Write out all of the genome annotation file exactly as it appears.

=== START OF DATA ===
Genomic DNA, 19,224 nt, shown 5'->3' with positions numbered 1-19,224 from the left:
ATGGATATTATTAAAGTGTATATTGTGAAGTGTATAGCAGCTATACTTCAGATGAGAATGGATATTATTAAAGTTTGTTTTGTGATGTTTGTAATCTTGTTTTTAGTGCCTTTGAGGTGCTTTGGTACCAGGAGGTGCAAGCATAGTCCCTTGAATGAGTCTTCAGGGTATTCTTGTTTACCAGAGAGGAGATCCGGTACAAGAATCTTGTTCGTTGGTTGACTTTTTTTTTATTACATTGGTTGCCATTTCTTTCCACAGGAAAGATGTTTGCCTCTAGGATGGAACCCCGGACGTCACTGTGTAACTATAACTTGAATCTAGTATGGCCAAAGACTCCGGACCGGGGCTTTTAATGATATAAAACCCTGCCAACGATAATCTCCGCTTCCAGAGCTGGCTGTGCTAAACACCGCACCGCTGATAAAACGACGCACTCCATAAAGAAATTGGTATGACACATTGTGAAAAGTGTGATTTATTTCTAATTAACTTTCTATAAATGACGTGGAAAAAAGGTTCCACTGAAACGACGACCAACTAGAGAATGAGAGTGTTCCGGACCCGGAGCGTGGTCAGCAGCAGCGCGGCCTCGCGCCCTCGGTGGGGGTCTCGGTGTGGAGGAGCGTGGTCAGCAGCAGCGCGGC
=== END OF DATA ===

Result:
Genomic DNA, 19,224 nt, shown 5'->3' with positions numbered 1-19,224 from the left:
ATGGATATTATTAAAGTGTATATTGTGAAGTGTATAGCAGCTATACTTCAGATGAGAATGGATATTATTAAAGTTTGTTTTGTGATGTTTGTAATCTTGTTTTTAGTGCCTTTGAGGTGCTTTGGTACCAGGAGGTGCAAGCATAGTCCCTTGAATGAGTCTTCAGGGTATTCTTGTTTACCAGAGAGGAGATCCGGTACAAGAATCTTGTTCGTTGGTTGACTTTTTTTTTATTACATTGGTTGCCATTTCTTTCCACAGGAAAGATGTTTGCCTCTAGGATGGAACCCCGGACGTCACTGTGTAACTATAACTTGAATCTAGTATGGCCAAAGACTCCGGACCGGGGCTTTTAATGATATAAAACCCTGCCAACGATAATCTCCGCTTCCAGAGCTGGCTGTGCTAAACACCGCACCGCTGATAAAACGACGCACTCCATAAAGAAATTGGTATGACACATTGTGAAAAGTGTGATTTATTTCTAATTAACTTTCTATAAATGACGTGGAAAAAAGGTTCCACTGAAACGACGACCAACTAGAGAATGAGAGTGTTCCGGACCCGGAGCGTGGTCAGCAGCAGCGCGGCCTCGCGCCCTCGGTGGGGGTCTCGGTGTGGAGGAGCGTGGTCAGCAGCAGCGCGGC